Back to their own cultural roots

    Afghanistan's own multifaceted culture of theatre and story-telling will have to be dug up from beneath the rubble of the catastrophes of the past few decades. Performing Shakespeare not only means appropriating a Western culture, it can also bring one back to one's own roots, as this book illustrates. The rediscovered delight in one's own language with its poetry and puns is just one aspect of this. Another is dealing with one's own current issues in an artistic way. In the book, one of the actors explains how texts from other cultures help in this respect: 'The play [Love's Labour's Lost] shows that restrictions on the way we live our lives, such as the ones imposed on us by the Taliban, are like a wall that is built in the middle of a busy road. Sooner or later, the people will come and tear down the wall. They will not allow such restrictions to prevent them from going where they want to go, even if it costs them their lives.'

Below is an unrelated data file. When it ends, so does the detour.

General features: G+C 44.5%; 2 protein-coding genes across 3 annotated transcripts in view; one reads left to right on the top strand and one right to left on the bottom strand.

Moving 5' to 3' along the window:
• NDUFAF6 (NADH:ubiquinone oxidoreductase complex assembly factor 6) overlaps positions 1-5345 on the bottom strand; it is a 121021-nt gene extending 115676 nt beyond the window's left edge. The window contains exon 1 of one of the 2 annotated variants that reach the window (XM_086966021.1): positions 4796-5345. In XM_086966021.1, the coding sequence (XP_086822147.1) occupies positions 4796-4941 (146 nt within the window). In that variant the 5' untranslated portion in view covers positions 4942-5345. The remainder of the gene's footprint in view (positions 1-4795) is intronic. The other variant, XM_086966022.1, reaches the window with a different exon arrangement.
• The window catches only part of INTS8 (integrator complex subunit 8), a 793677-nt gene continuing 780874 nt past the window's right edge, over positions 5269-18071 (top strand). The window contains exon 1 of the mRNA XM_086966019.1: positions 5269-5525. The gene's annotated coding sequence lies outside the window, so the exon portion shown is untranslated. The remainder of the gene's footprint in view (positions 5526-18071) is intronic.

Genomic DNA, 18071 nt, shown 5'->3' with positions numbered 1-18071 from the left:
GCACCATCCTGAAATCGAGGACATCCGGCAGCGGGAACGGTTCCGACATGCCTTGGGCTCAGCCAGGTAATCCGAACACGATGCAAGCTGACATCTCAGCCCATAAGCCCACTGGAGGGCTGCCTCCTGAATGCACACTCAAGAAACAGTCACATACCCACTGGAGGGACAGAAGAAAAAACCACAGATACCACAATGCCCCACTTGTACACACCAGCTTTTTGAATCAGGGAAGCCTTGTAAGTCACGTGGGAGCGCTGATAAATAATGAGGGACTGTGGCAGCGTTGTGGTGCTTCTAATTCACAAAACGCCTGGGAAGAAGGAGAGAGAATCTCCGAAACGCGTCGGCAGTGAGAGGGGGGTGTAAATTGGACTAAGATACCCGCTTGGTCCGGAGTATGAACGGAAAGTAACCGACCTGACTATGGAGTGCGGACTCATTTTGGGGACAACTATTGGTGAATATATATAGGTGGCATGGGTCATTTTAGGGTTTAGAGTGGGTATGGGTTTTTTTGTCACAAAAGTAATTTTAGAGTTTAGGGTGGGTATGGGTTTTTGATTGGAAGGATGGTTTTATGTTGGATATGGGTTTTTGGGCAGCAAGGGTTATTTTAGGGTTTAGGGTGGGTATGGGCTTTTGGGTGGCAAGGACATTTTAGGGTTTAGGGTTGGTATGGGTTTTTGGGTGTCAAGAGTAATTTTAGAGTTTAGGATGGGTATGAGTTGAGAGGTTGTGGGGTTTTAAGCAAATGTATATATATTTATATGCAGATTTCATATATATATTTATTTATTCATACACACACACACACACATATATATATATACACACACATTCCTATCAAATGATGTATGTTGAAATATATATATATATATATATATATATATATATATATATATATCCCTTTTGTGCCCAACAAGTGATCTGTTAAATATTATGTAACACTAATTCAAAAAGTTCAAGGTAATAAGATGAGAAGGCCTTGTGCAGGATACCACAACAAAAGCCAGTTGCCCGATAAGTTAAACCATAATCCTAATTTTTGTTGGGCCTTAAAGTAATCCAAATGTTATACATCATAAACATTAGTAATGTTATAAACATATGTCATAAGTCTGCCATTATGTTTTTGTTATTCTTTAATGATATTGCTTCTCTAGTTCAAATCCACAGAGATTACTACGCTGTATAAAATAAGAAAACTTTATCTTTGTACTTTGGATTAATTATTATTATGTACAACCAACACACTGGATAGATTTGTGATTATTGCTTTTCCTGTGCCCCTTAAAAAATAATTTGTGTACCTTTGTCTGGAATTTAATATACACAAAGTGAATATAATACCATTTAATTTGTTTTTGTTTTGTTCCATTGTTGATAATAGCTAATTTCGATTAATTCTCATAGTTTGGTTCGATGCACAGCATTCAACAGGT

At this point in the book, the actors are predominantly confident and courageous. But while the first performances of the play in Kabul are very well received, the struggle to find more funding and the day-to-day struggles of the cast members caused by constant hostility from the general population soon take their toll. Nevertheless, ways and means are always found to perform the play around the country, preparing the way for cultural revival in these areas too. The book does not answer the question as to why so little attention is paid to Afghanistan's own cultural heritage. Instead, the authors hint that some foreign cultural institutes seem to be creating the impression that they are absolutely indispensible in this country, and that they can assert their own value standards here at will.